In the Vallo di Diano lies a small village, a Unesco heritage site: Padula. Let's discover it together!

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In southern Campania, on the border with Basilicata, we find the Vallo di Diano. The Vallo di Diano is a flat basin dotted with fifteen municipalities, all located in the province of Salerno.

Among these fifteen municipalities we find the small village of Padula. Padula, among the most enchanting villages near Naples, is famous for the Saint Lawrence Charterhouse, the largest in Italy. A gigantic building with three cloisters, an internal garden and a church. The Padula Charterhouse has been a Unesco World Heritage Site since 1998.

Together with the Alburni Mountains and Cilento, the Vallo di Diano is part of the National Park of Cilento, Vallo di Diano and Alburni, also a UNESCO World Heritage Site since 1998. The Vallo di Diano therefore offers many attractions to the curious tourist wishing to explore a little-explored part of Italy. 

Let's find out more about Padula and this area, which is rich in interesting historical and natural finds.

The history

Padula Charterhouse

The Padula Charterhouse from above

The name of the town, derived from the Latin "paludem", indicates that in the past, a swamp stretched across the plain below.  

Nevertheless, the foundation of the city of Cosilinum, the ancient Padula, founded by the Enotrians, dates back to the 12th century BC. Later, the city was occupied first by the Lucanians and then by the Romans.

With the arrival of the Normans, feudalism was introduced in Padula. From the end of the 13th century, the noble Sanseverino family took over the town, creating imposing defensive walls. From the 16th to the 18th century, Padula passed from lord to lord.

The city's misrule did not allow its economic growth, so much that at the beginning of the 20th century, the great migratory flow to the Americas halved the city's population.

The Padula Charterhouse

Padula Charterhouse

The Padula Charterhouse

Padula is famous for the Saint Lawrence Charterhouse, known as the Padula Charterhouse, one of the most beautiful Baroque monumental sites in our country. 

The Padula Charterhouse was commissioned by Tommaso II Sanseverino in 1306. Although its construction dates back to the Middle Ages, today's structure is mainly Baroque in style as work continued until 1800, counting numerous enlargements and restorations.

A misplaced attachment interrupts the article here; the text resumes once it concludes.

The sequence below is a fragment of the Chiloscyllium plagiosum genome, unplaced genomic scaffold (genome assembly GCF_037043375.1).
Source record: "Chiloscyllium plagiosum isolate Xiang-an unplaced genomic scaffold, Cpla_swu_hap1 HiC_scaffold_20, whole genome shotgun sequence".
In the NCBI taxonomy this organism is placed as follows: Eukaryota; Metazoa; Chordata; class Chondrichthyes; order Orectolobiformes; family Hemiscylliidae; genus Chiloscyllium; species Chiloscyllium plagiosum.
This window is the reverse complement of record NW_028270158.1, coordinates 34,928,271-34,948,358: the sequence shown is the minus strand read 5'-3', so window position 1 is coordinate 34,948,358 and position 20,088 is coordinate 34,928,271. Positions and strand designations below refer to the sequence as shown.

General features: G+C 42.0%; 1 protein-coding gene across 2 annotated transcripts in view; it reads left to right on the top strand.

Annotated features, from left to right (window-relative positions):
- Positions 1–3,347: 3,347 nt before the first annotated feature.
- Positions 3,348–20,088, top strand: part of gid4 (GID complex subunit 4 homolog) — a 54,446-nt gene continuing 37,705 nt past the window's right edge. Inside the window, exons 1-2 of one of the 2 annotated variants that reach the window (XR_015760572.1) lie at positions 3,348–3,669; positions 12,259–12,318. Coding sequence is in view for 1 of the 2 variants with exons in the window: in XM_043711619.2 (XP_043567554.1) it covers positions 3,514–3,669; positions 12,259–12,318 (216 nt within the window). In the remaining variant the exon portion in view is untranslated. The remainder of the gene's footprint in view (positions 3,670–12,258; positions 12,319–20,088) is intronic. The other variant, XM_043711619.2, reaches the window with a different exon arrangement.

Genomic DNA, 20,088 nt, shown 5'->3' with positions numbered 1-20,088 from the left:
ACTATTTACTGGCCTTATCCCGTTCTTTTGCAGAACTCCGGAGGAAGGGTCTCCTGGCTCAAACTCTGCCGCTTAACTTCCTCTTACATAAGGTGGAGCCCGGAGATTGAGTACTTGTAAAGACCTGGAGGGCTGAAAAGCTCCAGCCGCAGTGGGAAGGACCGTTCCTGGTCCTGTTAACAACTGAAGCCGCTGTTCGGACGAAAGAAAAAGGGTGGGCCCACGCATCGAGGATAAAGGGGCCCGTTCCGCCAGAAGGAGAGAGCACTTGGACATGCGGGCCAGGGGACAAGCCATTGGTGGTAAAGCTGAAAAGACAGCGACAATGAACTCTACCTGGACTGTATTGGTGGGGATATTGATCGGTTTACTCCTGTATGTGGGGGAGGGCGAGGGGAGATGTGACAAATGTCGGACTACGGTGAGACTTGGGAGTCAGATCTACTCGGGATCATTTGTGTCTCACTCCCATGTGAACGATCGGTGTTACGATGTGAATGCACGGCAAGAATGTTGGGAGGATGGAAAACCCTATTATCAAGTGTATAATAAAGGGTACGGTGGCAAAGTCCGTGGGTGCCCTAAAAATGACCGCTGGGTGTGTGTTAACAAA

With a surface area of 51,500 m², the Padula Charterhouse is one of the most sumptuous Baroque monumental complexes in southern Italy and the largest Carthusian monastery in Italy. The Charterhouse consists of 350 rooms, three cloisters, a garden, a courtyard and a church.

Since 1957, it has housed the Provincial Archaeological Museum of Western Lucania. In 1998, it was declared a UNESCO World Heritage Site together with the nearby archaeological sites of Velia, Paestum, the Vallo di Diano and the Cilento National Park.

Things to see in Padula


The village of Padula

Besides the famous Charterhouse, Padula has much to offer given its long history. The religious monuments in the village are numerous. Among them there is the Convent of San Francesco

The convent was commissioned by Giovanni Tommaso Sanseverino, a descendant of the more famous Tommaso II, founder of the Padula Charterhouse. Its construction began in 1380. The complex includes the cloister, the cell area and the church, which features valuable decorations from the 18th century and is structured on two naves with an apse.

Another important religious building is the Church of the Santissima Annunziata, where the Sacrario dei Trecento is housed. The military shrine houses the remains of those who fell during the Sapri Expedition.

The Hermitage of San Michele alle Grottelle, on the other hand, is a site of significant historical interest. Dating back to the pagan age, the hermitage is located along the eastern flank of the hill of San Sepolcro, at an altitude of about 750 m above sea level.

In Padula, of course, you can enjoy all the views, stone portals and characteristic narrow streets of the village, losing yourself among the small shops selling typical products. And don't miss a visit to the entire Vallo di Diano.

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